Alfred Sussman,
Rackham Graduate
School Dean

ensure better communication.
Graduate students seeking inforniation
regarding supplemental financial
assistance with budgeting, or helps in
locating other resources available to
graduate students, are encouraged to
use this counseling service whethei or
not they are receiving direct financial
assistance from the Office of Financial
Aid. While graduate students may still
make appointments at the Office of
Financial Aid (2100 SAB), they may
also take advantage of the counseling
services at Rackham.
Minority Affairs. This office plates
special emphasis on minority recruit-
ment and retention. It works to enstire
that in addition to their academic
programs, graduate minority students
have access to personal and academic
counseling, to opportunities 'for
fellowship awards and teaching or
research assistantships, and to cultural
and social events within the cqm-
munity. Da
Also, under the auspices ofD
Deskins, is the Minority Advisry
Committee, charged with advising the
Dean and Executive Board on gal
academic and administrative issbes
pertaining to graduate minority affairs.
Women's Affairs. The Women's Af-
fairs component of the Office of Student
Affairs is charged with adising the
Dean and Executive Board of all asc-
ts of the graduate experiencedof
women; particularly, admissions and
financial support, entrance to doctoral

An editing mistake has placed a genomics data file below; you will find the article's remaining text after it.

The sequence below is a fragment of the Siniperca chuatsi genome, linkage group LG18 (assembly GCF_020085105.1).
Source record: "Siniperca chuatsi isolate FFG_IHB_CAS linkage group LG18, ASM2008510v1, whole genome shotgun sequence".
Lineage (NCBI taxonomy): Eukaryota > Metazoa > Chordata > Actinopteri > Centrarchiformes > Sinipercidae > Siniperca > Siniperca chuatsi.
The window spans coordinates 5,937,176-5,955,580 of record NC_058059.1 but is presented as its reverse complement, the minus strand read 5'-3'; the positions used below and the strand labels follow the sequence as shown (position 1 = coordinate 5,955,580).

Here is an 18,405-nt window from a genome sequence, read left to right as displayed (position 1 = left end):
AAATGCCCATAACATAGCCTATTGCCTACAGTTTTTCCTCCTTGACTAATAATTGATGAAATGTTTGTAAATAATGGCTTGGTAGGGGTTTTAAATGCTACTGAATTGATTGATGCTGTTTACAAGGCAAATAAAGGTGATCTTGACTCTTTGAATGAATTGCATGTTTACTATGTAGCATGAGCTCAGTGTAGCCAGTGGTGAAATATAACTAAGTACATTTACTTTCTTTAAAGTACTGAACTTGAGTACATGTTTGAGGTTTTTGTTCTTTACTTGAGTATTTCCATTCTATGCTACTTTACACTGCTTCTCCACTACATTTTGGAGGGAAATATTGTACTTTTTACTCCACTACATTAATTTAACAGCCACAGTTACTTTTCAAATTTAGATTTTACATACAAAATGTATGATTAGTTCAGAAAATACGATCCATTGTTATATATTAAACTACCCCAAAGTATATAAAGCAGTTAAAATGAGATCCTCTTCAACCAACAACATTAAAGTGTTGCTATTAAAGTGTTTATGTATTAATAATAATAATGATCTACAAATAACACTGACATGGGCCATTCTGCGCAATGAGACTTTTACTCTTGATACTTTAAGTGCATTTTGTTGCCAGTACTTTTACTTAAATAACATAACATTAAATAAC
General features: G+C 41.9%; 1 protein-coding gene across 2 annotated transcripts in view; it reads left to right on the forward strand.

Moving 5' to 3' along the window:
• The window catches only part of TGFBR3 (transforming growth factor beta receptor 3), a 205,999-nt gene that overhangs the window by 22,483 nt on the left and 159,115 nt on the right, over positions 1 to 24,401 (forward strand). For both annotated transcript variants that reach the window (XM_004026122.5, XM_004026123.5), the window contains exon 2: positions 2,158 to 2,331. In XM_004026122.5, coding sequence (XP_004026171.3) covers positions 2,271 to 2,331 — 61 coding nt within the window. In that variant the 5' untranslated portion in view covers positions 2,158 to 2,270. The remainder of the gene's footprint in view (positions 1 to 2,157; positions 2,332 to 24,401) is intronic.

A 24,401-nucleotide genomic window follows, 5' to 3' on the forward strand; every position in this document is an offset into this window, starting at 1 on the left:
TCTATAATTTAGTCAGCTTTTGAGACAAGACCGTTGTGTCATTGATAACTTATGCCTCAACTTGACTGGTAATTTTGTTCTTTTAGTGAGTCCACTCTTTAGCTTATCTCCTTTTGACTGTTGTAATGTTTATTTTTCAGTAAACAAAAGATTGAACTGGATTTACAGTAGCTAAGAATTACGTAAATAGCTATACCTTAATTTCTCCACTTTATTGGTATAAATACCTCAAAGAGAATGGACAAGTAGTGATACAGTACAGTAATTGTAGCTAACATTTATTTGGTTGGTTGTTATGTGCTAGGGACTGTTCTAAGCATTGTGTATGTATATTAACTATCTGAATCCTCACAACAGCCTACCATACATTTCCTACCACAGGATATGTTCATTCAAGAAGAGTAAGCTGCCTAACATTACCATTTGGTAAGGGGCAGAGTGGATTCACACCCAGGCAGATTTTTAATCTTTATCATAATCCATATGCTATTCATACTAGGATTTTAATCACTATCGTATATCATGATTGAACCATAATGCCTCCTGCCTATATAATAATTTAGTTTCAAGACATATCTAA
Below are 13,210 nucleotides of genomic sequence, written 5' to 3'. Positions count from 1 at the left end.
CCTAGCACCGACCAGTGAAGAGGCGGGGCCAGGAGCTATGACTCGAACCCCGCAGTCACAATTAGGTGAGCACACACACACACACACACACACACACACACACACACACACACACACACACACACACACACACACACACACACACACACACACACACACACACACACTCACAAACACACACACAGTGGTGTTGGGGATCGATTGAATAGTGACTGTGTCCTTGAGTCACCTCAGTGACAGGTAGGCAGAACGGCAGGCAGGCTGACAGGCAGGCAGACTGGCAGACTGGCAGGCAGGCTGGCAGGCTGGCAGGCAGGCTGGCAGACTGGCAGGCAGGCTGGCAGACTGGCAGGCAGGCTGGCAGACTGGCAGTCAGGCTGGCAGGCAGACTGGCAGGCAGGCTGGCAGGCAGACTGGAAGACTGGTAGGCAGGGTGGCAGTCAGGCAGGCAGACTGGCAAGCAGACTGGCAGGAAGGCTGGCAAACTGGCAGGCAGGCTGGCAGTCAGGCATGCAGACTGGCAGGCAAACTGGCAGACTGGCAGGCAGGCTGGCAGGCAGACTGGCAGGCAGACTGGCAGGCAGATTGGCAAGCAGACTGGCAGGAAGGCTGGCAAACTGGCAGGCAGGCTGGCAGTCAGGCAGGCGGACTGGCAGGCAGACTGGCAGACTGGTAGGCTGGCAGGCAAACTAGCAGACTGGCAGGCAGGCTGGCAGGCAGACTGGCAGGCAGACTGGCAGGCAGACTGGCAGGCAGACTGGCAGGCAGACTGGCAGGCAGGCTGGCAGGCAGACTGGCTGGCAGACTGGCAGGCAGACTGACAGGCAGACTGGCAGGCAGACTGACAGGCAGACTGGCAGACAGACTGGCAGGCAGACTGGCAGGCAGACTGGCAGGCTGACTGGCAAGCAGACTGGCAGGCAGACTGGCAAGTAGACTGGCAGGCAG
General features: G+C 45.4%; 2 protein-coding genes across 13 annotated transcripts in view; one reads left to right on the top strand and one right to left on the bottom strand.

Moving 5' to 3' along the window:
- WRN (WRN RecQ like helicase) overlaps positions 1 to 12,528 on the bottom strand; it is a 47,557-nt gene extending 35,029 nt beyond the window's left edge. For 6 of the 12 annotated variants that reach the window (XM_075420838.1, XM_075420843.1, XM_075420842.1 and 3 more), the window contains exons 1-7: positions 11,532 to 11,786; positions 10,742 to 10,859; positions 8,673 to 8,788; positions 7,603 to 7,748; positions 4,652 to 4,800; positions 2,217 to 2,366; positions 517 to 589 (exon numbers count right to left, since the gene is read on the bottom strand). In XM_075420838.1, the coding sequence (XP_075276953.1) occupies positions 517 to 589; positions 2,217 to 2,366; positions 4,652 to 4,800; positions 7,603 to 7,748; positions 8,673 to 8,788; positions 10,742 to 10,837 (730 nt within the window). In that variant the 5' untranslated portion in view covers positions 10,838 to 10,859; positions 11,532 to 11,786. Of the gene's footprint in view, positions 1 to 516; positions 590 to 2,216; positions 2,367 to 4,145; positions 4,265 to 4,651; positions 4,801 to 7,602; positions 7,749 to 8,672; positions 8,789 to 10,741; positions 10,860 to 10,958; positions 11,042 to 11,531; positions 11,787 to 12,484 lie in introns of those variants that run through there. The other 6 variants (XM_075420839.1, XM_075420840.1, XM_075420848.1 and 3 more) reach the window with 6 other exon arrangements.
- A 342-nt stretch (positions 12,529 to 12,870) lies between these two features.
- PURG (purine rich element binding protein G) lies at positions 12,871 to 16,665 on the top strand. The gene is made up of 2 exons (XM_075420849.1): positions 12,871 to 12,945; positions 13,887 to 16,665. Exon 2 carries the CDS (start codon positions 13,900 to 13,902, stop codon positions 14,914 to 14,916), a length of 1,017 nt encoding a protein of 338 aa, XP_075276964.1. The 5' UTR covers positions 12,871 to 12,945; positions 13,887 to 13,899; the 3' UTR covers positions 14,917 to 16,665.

1980 issue of Rackham Reports, a jour-
nal produced by the Graduate School to
this subject.
As a way of introducing the functions
of the Graduate School to students in
more detail, the separate offices con-
cerned with these functions will be
described below.
The Graduate Admissions Office. The
Graduate Admissions Office (110
Rackham, 764-8129) is responsible for
coordinating graduate admissions fun-
ctions, recording the reporting ad-
mission date, providing foreign ad-
mission services, and conducting
studies which contribute to admission
nnlipe v iulnnment Rcent changes in

Office of Student Affairs. The Office
.of Student Affairs assists students and
departments by administering the sup-
port services component of the
Graduate School. Included within this
component are Fellowships, Minority
Affairs, Women's Affairs and
Academic Appeals.
Fellowships. The Fellowship Office is
responsible for the administration, ac-
counting and processing of a variety of
fellowships which include the
following: University Fellowships,
University Fellowships for Minority
Students, First Year/Michigan College
Fellowships, Barbour Fellowships for
Oriental Women. Rackham Graduate

Back to Top

© 2021 Regents of the University of Michigan